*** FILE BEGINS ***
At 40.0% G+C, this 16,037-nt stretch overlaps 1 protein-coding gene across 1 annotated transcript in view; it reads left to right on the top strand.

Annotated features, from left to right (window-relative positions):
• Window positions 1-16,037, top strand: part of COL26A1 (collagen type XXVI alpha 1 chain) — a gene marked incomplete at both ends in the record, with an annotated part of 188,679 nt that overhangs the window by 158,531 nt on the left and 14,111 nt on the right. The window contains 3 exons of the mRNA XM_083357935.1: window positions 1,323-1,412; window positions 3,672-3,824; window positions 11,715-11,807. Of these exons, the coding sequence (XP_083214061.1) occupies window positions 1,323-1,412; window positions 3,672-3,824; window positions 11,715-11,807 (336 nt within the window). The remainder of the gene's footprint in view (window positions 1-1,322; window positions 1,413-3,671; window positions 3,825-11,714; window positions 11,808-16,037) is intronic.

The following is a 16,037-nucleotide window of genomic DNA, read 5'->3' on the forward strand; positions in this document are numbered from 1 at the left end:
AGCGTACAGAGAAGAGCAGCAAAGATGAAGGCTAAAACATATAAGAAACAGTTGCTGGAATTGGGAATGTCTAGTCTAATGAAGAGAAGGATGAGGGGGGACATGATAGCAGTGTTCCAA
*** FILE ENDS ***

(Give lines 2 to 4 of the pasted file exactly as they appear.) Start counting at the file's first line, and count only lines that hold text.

Annotated features, from left to right (window-relative positions):
• Window positions 1-16,037, top strand: part of COL26A1 (collagen type XXVI alpha 1 chain) — a gene marked incomplete at both ends in the record, with an annotated part of 188,679 nt that overhangs the window by 158,531 nt on the left and 14,111 nt on the right. The window contains 3 exons of the mRNA XM_083357935.1: window positions 1,323-1,412; window positions 3,672-3,824; window positions 11,715-11,807. Of these exons, the coding sequence (XP_083214061.1) occupies window positions 1,323-1,412; window positions 3,672-3,824; window positions 11,715-11,807 (336 nt within the window). The remainder of the gene's footprint in view (window positions 1-1,322; window positions 1,413-3,671; window positions 3,825-11,714; window positions 11,808-16,037) is intronic.

The following is a 16,037-nucleotide window of genomic DNA, read 5'->3' on the forward strand; positions in this document are numbered from 1 at the left end: